Community theatre has something for everyone, especially with the newly founded nonprofit Charitable Acts Theatre in the Heber Valley. From Kristin Chenoweth to Hugh Jackman, many of our favorite actors got their start breaking legs in community theatre. However, involvement isn’t limited to those who dream of stardom. Whether a busy mom looking for some “me time” or an underwhelmed office worker seeking a creative outlet, there is a role for all, both on and off the stage.
The founder of Charitable Acts Theatre, Carrie Zabaldo, wanted to make a difference beyond the stage. Growing up in Twin Falls, Idaho, Zabaldo participated in community theatre as a kid. In addition to learning performance skills, she adopted the values of teamwork, creative thinking and, most profoundly, empathy. When Carrie and her husband, Nathan, moved to Utah during the COVID pandemic, their philanthropic spirit was overwhelmed by the sheer number of causes that deserved support. “There are too many worthy causes to count,” she said.
With a wealth of experience, Zabaldo returned to her roots and came up with a brilliant idea: She would blend top-notch community theatre with a hefty dose of giving back. Their dream was to unite cast, crew and patrons for one cause. “There is so much need in the Heber Valley. We want to bring awareness and raise as much money as we can for each one of these issues,” said Zabaldo.
In 2021, she launched Charitable Acts Theatre to provide excellent community theatre experiences that inspire people in the community to give what they can to help others. The result isn’t just great shows — it’s a sense of unity and pride. Each production donates 100% of ticket sales to a nonprofit in the community. Not only does this effort provide vital financial support to various organizations, but it also shines a bright spotlight on these causes.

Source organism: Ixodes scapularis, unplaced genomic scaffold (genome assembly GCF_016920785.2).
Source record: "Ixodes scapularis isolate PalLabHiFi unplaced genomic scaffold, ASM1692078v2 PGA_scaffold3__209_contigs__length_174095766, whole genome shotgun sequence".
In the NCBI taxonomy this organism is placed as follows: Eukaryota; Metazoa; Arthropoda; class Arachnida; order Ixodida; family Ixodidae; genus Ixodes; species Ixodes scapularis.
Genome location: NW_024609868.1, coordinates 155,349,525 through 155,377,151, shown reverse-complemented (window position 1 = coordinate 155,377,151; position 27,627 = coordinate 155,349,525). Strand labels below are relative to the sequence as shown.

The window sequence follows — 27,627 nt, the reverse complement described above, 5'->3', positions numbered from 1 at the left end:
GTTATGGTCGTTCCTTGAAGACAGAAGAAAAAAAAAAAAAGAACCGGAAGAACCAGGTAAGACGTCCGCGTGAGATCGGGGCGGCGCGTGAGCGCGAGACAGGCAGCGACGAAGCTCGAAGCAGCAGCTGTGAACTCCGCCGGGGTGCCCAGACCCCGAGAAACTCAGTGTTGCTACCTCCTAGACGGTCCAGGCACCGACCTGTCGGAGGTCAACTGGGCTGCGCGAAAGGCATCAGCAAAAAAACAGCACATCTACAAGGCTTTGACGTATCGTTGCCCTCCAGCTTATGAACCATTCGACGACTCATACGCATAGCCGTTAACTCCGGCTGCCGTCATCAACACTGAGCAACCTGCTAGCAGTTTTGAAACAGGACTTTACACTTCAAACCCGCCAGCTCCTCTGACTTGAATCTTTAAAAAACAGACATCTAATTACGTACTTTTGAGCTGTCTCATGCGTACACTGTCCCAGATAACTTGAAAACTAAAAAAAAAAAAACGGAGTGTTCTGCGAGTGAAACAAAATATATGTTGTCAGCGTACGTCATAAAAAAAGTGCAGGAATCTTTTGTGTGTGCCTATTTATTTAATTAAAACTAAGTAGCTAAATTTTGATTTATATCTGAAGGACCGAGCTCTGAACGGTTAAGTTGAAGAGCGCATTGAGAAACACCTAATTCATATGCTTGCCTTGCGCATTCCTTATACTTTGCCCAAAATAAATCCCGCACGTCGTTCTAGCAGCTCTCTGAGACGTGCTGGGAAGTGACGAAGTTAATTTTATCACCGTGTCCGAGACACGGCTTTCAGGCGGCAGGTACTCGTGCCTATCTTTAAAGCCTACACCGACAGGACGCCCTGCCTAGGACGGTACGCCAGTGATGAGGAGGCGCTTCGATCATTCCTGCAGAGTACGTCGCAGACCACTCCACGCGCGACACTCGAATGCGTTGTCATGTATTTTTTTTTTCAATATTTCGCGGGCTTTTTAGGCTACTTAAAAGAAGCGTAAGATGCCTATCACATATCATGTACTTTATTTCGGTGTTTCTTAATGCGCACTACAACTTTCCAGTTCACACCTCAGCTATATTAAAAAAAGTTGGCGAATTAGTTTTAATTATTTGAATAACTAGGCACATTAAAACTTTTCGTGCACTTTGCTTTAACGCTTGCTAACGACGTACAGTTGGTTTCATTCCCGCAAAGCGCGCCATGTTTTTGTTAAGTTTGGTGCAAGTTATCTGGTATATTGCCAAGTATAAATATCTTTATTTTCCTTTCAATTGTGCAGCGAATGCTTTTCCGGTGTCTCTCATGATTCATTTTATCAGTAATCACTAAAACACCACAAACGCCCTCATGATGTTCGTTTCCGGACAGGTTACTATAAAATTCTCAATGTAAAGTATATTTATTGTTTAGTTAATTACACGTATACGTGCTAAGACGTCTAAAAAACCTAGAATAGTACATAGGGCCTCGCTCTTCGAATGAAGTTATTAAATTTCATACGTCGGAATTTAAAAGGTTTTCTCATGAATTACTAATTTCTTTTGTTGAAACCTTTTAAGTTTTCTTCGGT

To date, Charitable Acts Theatre has staged two productions, with the curtain going up on
the next performance in June. The first, Steel Magnolias, raised $5,000 for the cancer nonprofit The Horse of Many Colors. The follow-up dark comedy, Arsenic & Old Lace, nearly tripled its impact by contributing $12,348 to Community Action Services and Food Bank, which has a food pantry in Heber City. They worked closely with the benefitting organizations to ensure the funds stayed locally in the community.
April Thiede played Clairee in Steel Magnolias and appreciated the opportunity to help a local cause that helps families affected by similar circumstances portrayed in the play. “It truly was an honor to help share this author’s family story and step into the lives of these amazing women,” she said.
One of the most special aspects of community theater is that it genuinely accommodates
everyone who wants to participate. Even the patrons are powerful contributors to the overall purpose, and audience members know that every penny they spend on their tickets will benefit the charitable cause chosen for that play. As they are entertained, the audience will be helping ease the burdens of those with cancer, providing for foodinsecure
families, or serving one of the other much-needed nonprofits in our community.
With such a heartwarming mission, Charitable Acts Theatre deserves a standing ovation. If you are eager to learn more about Charitable Acts Theatre or to make a financial contribution, visit charitableactstheatre.org. Together, we can make each and every show count. Encore!